Embracing a handful of success stories while amending certain tactics and eliminating others, the city of Enumclaw has revised its roadmap for economic prosperity.
The city – like all entities, big and small – recognizes the role economic development plays in maintaining a community’s quality of life. With that in mind, a strategic plan is always on the table that guides decisions related to creating jobs and helping businesses succeed in a still-rural environment.
It was 2012 when an Economic Development Task Force was first conceived. A group of local business owners and industry representatives spent two years coming up with a vision for the city, a document that received City Council blessing.
The formal Strategic Plan for Economic Development was never intended to be a one-time, one-size-fits-all guidebook. Rather, it was billed as “living document” that should be amended yearly as situations, circumstances and opportunities evolve.
While things were discussed in 2015, changes didn’t come until this year. As part of the once-a-decade amendment to the city’s comprehensive plan, the Strategic Plan received an official update. Those changes were adopted by the City Council earlier this month.
Among the success of the past two years, a council memo noted the establishment of a “buy local” campaign, amendments to the city’s commercial and industrial zoning code and a deferral program aimed at benefiting those who would develop housing for senior citizens. Additionally, the council formed a new Food, Beverage and Agriculture Committee.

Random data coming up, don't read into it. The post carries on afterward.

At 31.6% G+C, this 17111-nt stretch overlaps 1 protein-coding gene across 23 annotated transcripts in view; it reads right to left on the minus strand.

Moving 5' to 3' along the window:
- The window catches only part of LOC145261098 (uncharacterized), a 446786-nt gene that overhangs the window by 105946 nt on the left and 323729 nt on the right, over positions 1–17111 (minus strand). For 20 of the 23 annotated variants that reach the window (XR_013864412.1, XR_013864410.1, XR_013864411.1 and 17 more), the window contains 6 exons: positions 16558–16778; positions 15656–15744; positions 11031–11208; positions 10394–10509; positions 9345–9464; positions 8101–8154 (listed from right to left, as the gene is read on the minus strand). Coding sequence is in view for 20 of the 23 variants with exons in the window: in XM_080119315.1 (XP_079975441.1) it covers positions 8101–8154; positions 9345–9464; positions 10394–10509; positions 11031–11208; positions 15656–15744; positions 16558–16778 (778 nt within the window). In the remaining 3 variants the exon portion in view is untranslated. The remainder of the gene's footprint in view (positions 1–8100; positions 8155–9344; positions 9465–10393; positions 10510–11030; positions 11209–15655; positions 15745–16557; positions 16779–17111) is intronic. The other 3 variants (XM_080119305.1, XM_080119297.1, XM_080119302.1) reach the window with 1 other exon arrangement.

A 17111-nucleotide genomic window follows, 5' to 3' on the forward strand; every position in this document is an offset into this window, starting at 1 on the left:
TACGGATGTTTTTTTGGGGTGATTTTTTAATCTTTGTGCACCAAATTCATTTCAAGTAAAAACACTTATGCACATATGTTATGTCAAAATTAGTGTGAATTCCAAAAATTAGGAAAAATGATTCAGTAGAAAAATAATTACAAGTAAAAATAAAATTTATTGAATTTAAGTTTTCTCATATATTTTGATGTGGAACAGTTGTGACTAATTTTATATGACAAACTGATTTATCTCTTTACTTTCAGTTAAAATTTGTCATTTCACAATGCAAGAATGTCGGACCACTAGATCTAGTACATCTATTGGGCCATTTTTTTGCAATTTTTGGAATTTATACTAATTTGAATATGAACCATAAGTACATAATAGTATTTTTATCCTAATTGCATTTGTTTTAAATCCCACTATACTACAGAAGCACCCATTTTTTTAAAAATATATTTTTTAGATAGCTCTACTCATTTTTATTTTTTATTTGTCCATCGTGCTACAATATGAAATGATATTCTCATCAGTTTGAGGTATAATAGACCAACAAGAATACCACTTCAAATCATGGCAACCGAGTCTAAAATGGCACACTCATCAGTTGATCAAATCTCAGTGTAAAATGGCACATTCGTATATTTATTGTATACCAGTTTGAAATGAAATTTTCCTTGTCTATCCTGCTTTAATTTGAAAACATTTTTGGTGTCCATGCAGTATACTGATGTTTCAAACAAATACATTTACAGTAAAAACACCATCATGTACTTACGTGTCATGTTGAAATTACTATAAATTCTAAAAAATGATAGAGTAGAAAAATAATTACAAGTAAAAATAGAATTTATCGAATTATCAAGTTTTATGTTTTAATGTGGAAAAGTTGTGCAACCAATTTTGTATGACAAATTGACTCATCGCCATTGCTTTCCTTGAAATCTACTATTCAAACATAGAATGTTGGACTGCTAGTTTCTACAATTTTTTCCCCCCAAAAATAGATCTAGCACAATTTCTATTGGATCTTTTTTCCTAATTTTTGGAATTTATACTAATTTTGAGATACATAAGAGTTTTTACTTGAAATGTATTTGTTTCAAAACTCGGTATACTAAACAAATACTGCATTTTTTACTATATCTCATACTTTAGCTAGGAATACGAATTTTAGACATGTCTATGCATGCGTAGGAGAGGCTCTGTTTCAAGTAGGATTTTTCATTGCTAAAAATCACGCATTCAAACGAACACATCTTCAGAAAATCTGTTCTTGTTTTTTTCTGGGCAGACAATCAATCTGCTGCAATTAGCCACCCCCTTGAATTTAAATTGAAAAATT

A key element deleted from the economic strategy was the long-suffering Welcome Center. Plans for a multi-use facility dragged for more than a decade and progressed as far as the design phase before being scrapped.
A key change in the development strategy involves the Enumclaw Expo Center. A little more than a year ago the city handed management of the grounds and facilities to a local, nonprofit entity that has breathed new life into the operation. The city retained ownership of the 72-acre Expo Center, however.
The recently-adopted Strategic Plan for Economic Development, while continuing to be a “living document” up for periodic review, identifies goals for 2017 through 2021.
Four key concepts guide the adopted strategies:
• To create one or more facilities to assist entrepreneurs who would create agriculture-based products like cheese or wine. Such “incubators” are seen as a way to create businesses that add local jobs and draw tourist dollars.
• Taking steps to promote job growth and strengthen existing businesses, with the established medical and light industrial base as a starting point.
• Promoting Enumclaw as an ideal settling point for active retirees, using recreational amenities as a drawing card.
• Increasing the number of tourists and getting them to stay longer in the area. The emphasis is on capturing the time and attention of those passing through, rather than identifying Enumclaw as a destination.